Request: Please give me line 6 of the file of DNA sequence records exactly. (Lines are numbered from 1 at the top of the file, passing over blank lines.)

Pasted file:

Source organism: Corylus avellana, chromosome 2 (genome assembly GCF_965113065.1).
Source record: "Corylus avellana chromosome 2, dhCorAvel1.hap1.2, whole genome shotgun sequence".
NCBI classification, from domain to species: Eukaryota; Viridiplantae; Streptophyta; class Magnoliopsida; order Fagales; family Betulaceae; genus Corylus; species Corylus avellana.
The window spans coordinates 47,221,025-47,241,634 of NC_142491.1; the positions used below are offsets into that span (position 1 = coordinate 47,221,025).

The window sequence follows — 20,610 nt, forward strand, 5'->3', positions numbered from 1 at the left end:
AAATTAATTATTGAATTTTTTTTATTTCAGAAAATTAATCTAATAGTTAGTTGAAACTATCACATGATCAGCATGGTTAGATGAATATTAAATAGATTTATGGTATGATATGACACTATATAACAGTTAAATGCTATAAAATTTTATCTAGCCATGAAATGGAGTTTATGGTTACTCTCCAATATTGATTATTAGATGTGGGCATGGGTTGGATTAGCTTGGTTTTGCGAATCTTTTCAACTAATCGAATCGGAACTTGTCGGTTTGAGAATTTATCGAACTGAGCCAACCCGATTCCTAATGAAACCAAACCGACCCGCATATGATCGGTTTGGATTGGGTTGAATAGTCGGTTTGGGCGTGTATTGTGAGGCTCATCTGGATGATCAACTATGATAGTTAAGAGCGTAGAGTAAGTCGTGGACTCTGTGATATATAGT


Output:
AAATTAATTATTGAATTTTTTTTATTTCAGAAAATTAATCTAATAGTTAGTTGAAACTATCACATGATCAGCATGGTTAGATGAATATTAAATAGATTTATGGTATGATATGACACTATATAACAGTTAAATGCTATAAAATTTTATCTAGCCATGAAATGGAGTTTATGGTTACTCTCCAATATTGATTATTAGATGTGGGCATGGGTTGGATTAGCTTGGTTTTGCGAATCTTTTCAACTAATCGAATCGGAACTTGTCGGTTTGAGAATTTATCGAACTGAGCCAACCCGATTCCTAATGAAACCAAACCGACCCGCATATGATCGGTTTGGATTGGGTTGAATAGTCGGTTTGGGCGTGTATTGTGAGGCTCATCTGGATGATCAACTATGATAGTTAAGAGCGTAGAGTAAGTCGTGGACTCTGTGATATATAGT